## Friday, October 7, 2011

### DDTe3 Hour 17 - Hex Spin Puzzle

This is a continuation of my series on the creation of Dozen Days of Tiles episode 3 games on the Blazing Games site. While the other episodes in the Dozen Days series were about the creation of a game in under 24 hours, this episode is a challenge to see how many simple games can be created in under 24 hours. While this article covers the creation of the hex spin game, it is heavily dependent on the material covered in previous posts.

The next game to create this “day” is the hex-based variation of the spin puzzle. Because of the nature of the hex grid, the spin is a fairly natural operation. The spin, when looked at from a hex map perspective as figure 1 shows, is a very simple operation. Of course, using the grid coordinates that we are storing the hex in would make doing this procedure very tricky to code but by using the hex coordinate system that was discussed in an earlier article this can be a very easy piece of code to write.

 figure 1 - Hex Spin

Converting between the two coordinate systems is easy enough to do and could be done right in the spinning code, I have a third hex game in mind so it might be better off to put the conversion and translation of hex coordinates into it’s own class, which I called HexPoint. This class has methods for converting between the two coordinate systems as well as for translating (moving) the hex point along the x, y and z axis. The z axis is tied to the other two so manipulating the z axis actually adjusts both the x and y axis as the following code snippet shows.

{
}

The HexSpinPuzzle game is essentially the SpinPuzzle game but with a hex grid so the only code that really needs to be written to create this game is a spin methods. Because I am “borrowing” code from SpinPuzzle which itself was borrowed from TwistPuzzle, the method to perform the spin action is called performTwist. While the logic behind the spin is the same as with the two grid games, the implementation is a bit more complex due to the need to work with two different coordinate systems. While at first glance the code may seem complex, it is remarkably simple and took very little time to write. Essentially, all we are doing is defining a pair of hex coordinates which represent the tiles that are to be manipulated. We start by finding the coordinates of the starting point. I am using the y-1 hex coordinate, though any hex that circles the hex tile that was clicked on could have been chosen for the starting point. As with the regular twist and spin puzzles, we need to save this to a temporary variable as this tile is going to be replaced. The coordinate is saved in a second HexPoint and the original point is translated to the position of the tile that will be shifted into the original point. Becuse of the point chosen to start at, the order of the translations are x+1, y+1, z+1, x-1, and y-1. The final z-1 translation would take us back to the start so instead of doing that translation we instead use the temp value. After each translation, the tile at that location is copied to the previous position.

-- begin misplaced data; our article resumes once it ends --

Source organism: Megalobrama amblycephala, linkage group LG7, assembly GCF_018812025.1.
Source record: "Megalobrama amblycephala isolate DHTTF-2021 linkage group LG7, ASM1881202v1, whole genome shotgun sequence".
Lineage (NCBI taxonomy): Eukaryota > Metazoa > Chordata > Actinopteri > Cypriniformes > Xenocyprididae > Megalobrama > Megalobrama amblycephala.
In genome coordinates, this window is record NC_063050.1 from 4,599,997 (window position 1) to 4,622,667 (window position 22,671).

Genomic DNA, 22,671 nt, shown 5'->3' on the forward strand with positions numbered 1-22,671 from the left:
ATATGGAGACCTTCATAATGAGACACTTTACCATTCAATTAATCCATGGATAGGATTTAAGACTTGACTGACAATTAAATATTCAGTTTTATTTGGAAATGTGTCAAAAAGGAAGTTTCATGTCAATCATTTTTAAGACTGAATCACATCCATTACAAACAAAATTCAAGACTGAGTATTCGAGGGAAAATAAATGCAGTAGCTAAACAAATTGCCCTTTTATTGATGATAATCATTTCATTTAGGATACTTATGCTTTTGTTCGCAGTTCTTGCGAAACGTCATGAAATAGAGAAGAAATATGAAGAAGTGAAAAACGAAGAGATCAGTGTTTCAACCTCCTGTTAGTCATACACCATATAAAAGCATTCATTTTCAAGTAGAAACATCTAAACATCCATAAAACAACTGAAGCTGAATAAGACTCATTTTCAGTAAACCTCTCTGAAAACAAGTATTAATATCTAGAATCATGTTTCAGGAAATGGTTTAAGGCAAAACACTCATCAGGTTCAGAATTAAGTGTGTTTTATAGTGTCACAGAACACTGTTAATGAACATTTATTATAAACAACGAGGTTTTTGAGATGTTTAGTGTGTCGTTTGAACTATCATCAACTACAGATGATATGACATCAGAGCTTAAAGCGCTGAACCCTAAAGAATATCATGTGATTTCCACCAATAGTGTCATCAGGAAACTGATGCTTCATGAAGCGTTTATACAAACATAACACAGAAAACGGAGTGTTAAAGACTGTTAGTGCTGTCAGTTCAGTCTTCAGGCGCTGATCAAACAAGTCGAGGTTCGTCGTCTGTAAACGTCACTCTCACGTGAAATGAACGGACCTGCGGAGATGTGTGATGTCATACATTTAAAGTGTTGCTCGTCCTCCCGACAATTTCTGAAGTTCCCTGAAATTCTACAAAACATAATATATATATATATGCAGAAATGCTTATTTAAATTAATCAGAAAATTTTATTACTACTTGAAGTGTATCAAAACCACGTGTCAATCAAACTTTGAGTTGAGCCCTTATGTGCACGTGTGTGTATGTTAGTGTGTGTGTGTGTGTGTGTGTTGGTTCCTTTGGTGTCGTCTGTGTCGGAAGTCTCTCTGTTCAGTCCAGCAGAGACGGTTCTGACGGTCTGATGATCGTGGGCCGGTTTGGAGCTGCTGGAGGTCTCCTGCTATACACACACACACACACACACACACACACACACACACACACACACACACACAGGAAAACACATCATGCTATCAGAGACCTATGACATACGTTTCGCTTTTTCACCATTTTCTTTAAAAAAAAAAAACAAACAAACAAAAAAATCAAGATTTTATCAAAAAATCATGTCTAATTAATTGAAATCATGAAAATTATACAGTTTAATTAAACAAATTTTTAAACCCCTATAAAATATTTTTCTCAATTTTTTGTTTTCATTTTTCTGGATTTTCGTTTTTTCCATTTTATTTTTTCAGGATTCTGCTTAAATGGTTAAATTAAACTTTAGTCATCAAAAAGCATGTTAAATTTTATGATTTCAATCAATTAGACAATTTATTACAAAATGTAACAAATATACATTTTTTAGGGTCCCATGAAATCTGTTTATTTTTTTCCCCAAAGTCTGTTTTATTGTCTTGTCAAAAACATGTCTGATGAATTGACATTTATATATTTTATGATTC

PuzzleGallery.HexSpinPuzzleGame.prototype.performTwist = function(p)
{
var hp1 = new PuzzleGallery.HexPoint();
var hp2 = new PuzzleGallery.HexPoint();

hp1.setPointFromGrid(p.x, p.y);
hp1.translateY(-1);
hp2.moveTo(hp1.x, hp1.y);
var temp = this.puzzle.getPuzzlePiece(hp1.getGridX(), hp1.getGridY());
hp1.translateX(1);
this.puzzle.setPuzzlePiece(
hp2.getGridX(), hp2.getGridY(),
this.puzzle.getPuzzlePiece(hp1.getGridX(), hp1.getGridY()));
hp2.moveTo(hp1.x, hp1.y);

hp1.translateY(1);
this.puzzle.setPuzzlePiece(
hp2.getGridX(), hp2.getGridY(),
this.puzzle.getPuzzlePiece(hp1.getGridX(), hp1.getGridY()));
hp2.moveTo(hp1.x, hp1.y);

hp1.translateZ(1);
this.puzzle.setPuzzlePiece(
hp2.getGridX(), hp2.getGridY(),
this.puzzle.getPuzzlePiece(hp1.getGridX(), hp1.getGridY()));
hp2.moveTo(hp1.x, hp1.y);

hp1.translateX(-1);
this.puzzle.setPuzzlePiece(
hp2.getGridX(), hp2.getGridY(),
this.puzzle.getPuzzlePiece(hp1.getGridX(), hp1.getGridY()));
hp2.moveTo(hp1.x, hp1.y);

hp1.translateY(-1);
this.puzzle.setPuzzlePiece(
hp2.getGridX(), hp2.getGridY(),
this.puzzle.getPuzzlePiece(hp1.getGridX(), hp1.getGridY()));
hp2.moveTo(hp1.x, hp1.y);

//    hp1.translateZ(-1);
this.puzzle.setPuzzlePiece(hp2.getGridX(), hp2.getGridY(), temp);

this.view.update();
}

With this done the game is ready. The next hex game should be fairly simple to write and will probably leave me with enough time to create an eighth game.